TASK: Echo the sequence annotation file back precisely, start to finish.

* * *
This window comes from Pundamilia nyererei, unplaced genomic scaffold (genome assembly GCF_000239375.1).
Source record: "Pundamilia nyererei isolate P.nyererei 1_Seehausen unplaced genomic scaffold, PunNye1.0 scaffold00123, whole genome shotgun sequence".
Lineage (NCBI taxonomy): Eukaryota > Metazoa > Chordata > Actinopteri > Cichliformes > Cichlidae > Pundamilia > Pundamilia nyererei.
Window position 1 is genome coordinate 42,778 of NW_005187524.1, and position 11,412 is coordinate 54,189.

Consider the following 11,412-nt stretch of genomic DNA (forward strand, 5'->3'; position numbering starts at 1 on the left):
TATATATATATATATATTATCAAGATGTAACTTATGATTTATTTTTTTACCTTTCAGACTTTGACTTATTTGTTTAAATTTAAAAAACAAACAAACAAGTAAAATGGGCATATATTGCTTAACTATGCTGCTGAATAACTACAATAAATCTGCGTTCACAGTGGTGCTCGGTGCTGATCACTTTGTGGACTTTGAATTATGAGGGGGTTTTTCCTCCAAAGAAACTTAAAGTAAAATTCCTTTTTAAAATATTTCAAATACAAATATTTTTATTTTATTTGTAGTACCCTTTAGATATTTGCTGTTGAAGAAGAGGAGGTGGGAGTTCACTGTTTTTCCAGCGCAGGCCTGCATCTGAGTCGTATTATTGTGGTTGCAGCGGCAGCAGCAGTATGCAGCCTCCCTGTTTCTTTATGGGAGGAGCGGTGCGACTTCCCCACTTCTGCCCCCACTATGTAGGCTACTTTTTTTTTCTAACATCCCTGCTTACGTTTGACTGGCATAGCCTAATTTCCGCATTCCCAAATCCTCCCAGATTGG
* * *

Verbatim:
This window comes from Pundamilia nyererei, unplaced genomic scaffold (genome assembly GCF_000239375.1).
Source record: "Pundamilia nyererei isolate P.nyererei 1_Seehausen unplaced genomic scaffold, PunNye1.0 scaffold00123, whole genome shotgun sequence".
Lineage (NCBI taxonomy): Eukaryota > Metazoa > Chordata > Actinopteri > Cichliformes > Cichlidae > Pundamilia > Pundamilia nyererei.
Window position 1 is genome coordinate 42,778 of NW_005187524.1, and position 11,412 is coordinate 54,189.

Consider the following 11,412-nt stretch of genomic DNA (forward strand, 5'->3'; position numbering starts at 1 on the left):
TATATATATATATATATTATCAAGATGTAACTTATGATTTATTTTTTTACCTTTCAGACTTTGACTTATTTGTTTAAATTTAAAAAACAAACAAACAAGTAAAATGGGCATATATTGCTTAACTATGCTGCTGAATAACTACAATAAATCTGCGTTCACAGTGGTGCTCGGTGCTGATCACTTTGTGGACTTTGAATTATGAGGGGGTTTTTCCTCCAAAGAAACTTAAAGTAAAATTCCTTTTTAAAATATTTCAAATACAAATATTTTTATTTTATTTGTAGTACCCTTTAGATATTTGCTGTTGAAGAAGAGGAGGTGGGAGTTCACTGTTTTTCCAGCGCAGGCCTGCATCTGAGTCGTATTATTGTGGTTGCAGCGGCAGCAGCAGTATGCAGCCTCCCTGTTTCTTTATGGGAGGAGCGGTGCGACTTCCCCACTTCTGCCCCCACTATGTAGGCTACTTTTTTTTTCTAACATCCCTGCTTACGTTTGACTGGCATAGCCTAATTTCCGCATTCCCAAATCCTCCCAGATTGG